STM images were taken with etched Pt/Ir tips. The tips were cleaned by ion sputtering (Ar+, 0.8 keV) and annealed in vacuum at 600 K. The value of copper unit cell aCu = 2.56 Å, was used for calibration of obtained STM images. The STM images were treated by Scanning Probe Image Processor (SPIP) software [14]. The temperature of the sample during STM experiment was controlled by a chromel–alumel thermocouple mounted on the microscope sample holder.

TTIP liquid was placed in a glass tube and mounted on the STM chamber through a leak valve. A few cycles of cooling by the water ice (melting point of TTIP equals 287–290 K) and heating to room temperature were done for TTIP liquid cleaning from dissolved gases. During the cleaning procedure, the volume with the precursor was pumped by a turbo pump to the pressure ~ 10−5 mbar. The tube was further pumped for 10 min every time before the exposition. During TTIP deposition, the pressure inside the system was at order of 10−8 mbar. TTIP molecule has a low sticking coefficient (0.3) [2] and it was expected to have the coverage of few monolayers after 10 L exposition, monolayer after 4 L exposition, and submonolayer after 1 L exposition.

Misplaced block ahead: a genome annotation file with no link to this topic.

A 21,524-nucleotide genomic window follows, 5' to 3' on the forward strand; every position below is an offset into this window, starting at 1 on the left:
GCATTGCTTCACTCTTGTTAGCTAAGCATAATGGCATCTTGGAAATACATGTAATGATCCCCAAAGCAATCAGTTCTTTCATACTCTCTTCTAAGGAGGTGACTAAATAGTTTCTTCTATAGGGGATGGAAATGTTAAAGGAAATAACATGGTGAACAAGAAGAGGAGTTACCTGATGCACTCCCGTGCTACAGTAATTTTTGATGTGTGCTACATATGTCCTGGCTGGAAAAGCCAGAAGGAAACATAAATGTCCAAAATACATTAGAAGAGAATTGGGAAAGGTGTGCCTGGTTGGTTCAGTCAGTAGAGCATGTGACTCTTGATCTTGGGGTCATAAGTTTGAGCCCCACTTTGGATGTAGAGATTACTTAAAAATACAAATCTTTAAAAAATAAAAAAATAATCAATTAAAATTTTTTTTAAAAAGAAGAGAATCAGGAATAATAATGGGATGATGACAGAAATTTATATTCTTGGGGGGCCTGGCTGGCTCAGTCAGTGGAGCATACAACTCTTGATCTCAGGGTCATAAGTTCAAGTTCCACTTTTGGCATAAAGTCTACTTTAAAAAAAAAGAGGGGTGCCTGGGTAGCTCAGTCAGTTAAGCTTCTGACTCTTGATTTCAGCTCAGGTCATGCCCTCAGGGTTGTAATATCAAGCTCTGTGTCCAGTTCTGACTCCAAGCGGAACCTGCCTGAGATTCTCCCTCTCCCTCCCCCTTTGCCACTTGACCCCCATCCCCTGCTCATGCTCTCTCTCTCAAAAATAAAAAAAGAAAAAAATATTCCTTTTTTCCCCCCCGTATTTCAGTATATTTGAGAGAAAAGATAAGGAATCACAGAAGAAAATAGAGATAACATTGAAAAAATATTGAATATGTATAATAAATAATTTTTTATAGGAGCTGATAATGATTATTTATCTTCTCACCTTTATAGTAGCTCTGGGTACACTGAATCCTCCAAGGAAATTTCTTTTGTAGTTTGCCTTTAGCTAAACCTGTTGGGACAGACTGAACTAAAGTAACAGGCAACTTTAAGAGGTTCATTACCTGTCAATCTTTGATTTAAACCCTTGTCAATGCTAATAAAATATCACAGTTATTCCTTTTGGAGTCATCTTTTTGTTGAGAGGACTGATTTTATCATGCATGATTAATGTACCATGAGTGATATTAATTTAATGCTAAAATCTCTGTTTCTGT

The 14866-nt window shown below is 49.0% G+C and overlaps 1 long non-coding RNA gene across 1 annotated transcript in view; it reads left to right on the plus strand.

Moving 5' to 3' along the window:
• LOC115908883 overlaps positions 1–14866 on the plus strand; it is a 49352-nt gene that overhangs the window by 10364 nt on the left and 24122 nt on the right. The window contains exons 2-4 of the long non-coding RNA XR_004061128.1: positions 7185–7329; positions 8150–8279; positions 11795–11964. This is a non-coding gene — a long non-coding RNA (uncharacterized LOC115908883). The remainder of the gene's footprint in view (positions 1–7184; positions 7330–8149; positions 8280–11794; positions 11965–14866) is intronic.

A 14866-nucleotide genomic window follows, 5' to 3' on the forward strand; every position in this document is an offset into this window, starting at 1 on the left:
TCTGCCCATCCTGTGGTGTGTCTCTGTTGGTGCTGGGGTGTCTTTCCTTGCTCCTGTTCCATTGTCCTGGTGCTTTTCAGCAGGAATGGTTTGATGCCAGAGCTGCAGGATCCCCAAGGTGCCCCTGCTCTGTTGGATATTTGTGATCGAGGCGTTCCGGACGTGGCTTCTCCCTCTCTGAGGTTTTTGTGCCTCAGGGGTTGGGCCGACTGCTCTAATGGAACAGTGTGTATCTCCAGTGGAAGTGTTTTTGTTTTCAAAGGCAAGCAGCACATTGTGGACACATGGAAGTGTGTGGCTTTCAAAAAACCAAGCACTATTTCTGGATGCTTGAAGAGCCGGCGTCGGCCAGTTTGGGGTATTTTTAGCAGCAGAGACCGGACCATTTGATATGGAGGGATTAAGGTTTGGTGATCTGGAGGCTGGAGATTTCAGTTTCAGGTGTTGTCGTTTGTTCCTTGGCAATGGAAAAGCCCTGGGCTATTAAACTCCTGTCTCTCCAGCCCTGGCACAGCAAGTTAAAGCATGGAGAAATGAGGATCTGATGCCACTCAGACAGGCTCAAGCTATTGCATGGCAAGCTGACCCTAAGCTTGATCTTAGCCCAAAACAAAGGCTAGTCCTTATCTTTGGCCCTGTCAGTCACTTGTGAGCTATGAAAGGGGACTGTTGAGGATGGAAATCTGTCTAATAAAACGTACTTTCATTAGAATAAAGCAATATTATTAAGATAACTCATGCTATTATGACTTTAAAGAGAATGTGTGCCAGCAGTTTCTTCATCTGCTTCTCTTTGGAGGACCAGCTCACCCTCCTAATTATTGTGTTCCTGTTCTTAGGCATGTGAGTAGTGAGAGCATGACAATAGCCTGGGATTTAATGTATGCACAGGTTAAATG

After exposition, the copper crystal was placed on the analysis chamber manipulator equipped by PBN ceramic heating element. The sample was further annealed at 670 K. This temperature was selected as a standard temperature for growth of thick TiO2 films [1, 2, 3, 4, 5]. The elevated temperature 870 K was suggested by TPD studies, as the temperature of total TTIP decomposition on platinum and Si(100) surfaces [8, 9, 10].

3 Results